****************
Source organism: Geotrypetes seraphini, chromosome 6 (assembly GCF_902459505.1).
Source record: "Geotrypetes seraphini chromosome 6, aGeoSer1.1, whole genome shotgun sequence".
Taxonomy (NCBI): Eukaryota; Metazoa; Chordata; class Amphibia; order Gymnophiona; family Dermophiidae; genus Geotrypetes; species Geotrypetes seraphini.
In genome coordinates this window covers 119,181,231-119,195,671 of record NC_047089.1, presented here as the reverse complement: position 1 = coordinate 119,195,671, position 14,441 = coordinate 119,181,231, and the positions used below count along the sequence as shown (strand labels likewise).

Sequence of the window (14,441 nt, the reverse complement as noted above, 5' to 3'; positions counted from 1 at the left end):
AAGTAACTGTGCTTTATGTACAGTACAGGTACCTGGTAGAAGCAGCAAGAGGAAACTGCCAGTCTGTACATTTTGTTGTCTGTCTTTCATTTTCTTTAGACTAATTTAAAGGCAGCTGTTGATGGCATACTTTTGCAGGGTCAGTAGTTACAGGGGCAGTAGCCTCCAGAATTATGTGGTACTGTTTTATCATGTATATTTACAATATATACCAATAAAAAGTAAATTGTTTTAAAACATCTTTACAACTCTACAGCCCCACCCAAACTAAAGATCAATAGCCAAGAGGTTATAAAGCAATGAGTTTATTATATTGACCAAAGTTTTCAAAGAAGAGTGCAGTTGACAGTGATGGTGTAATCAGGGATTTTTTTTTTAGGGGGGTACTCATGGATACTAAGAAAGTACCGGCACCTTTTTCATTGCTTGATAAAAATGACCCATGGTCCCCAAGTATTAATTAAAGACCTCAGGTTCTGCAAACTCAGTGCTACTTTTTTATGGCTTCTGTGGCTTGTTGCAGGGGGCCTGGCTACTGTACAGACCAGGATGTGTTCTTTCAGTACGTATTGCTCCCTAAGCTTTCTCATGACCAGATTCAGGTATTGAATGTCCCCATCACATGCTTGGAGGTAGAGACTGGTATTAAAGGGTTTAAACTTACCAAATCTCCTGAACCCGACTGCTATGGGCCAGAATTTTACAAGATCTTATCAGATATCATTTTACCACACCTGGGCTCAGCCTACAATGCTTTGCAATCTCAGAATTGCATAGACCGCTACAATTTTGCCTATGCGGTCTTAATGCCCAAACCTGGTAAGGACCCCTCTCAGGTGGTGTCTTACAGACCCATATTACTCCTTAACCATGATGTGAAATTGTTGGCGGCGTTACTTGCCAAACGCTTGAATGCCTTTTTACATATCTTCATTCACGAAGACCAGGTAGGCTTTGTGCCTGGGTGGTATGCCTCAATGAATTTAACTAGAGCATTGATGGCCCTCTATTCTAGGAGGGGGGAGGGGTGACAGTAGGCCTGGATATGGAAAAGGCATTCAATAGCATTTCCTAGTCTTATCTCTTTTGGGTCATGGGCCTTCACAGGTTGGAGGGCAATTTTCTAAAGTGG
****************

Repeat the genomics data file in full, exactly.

Source organism: Geotrypetes seraphini, chromosome 6 (assembly GCF_902459505.1).
Source record: "Geotrypetes seraphini chromosome 6, aGeoSer1.1, whole genome shotgun sequence".
Taxonomy (NCBI): Eukaryota; Metazoa; Chordata; class Amphibia; order Gymnophiona; family Dermophiidae; genus Geotrypetes; species Geotrypetes seraphini.
In genome coordinates this window covers 119,181,231-119,195,671 of record NC_047089.1, presented here as the reverse complement: position 1 = coordinate 119,195,671, position 14,441 = coordinate 119,181,231, and the positions used below count along the sequence as shown (strand labels likewise).

Sequence of the window (14,441 nt, the reverse complement as noted above, 5' to 3'; positions counted from 1 at the left end):
AAGTAACTGTGCTTTATGTACAGTACAGGTACCTGGTAGAAGCAGCAAGAGGAAACTGCCAGTCTGTACATTTTGTTGTCTGTCTTTCATTTTCTTTAGACTAATTTAAAGGCAGCTGTTGATGGCATACTTTTGCAGGGTCAGTAGTTACAGGGGCAGTAGCCTCCAGAATTATGTGGTACTGTTTTATCATGTATATTTACAATATATACCAATAAAAAGTAAATTGTTTTAAAACATCTTTACAACTCTACAGCCCCACCCAAACTAAAGATCAATAGCCAAGAGGTTATAAAGCAATGAGTTTATTATATTGACCAAAGTTTTCAAAGAAGAGTGCAGTTGACAGTGATGGTGTAATCAGGGATTTTTTTTTTAGGGGGGTACTCATGGATACTAAGAAAGTACCGGCACCTTTTTCATTGCTTGATAAAAATGACCCATGGTCCCCAAGTATTAATTAAAGACCTCAGGTTCTGCAAACTCAGTGCTACTTTTTTATGGCTTCTGTGGCTTGTTGCAGGGGGCCTGGCTACTGTACAGACCAGGATGTGTTCTTTCAGTACGTATTGCTCCCTAAGCTTTCTCATGACCAGATTCAGGTATTGAATGTCCCCATCACATGCTTGGAGGTAGAGACTGGTATTAAAGGGTTTAAACTTACCAAATCTCCTGAACCCGACTGCTATGGGCCAGAATTTTACAAGATCTTATCAGATATCATTTTACCACACCTGGGCTCAGCCTACAATGCTTTGCAATCTCAGAATTGCATAGACCGCTACAATTTTGCCTATGCGGTCTTAATGCCCAAACCTGGTAAGGACCCCTCTCAGGTGGTGTCTTACAGACCCATATTACTCCTTAACCATGATGTGAAATTGTTGGCGGCGTTACTTGCCAAACGCTTGAATGCCTTTTTACATATCTTCATTCACGAAGACCAGGTAGGCTTTGTGCCTGGGTGGTATGCCTCAATGAATTTAACTAGAGCATTGATGGCCCTCTATTCTAGGAGGGGGGAGGGGTGACAGTAGGCCTGGATATGGAAAAGGCATTCAATAGCATTTCCTAGTCTTATCTCTTTTGGGTCATGGGCCTTCACAGGTTGGAGGGCAATTTTCTAAAGTGG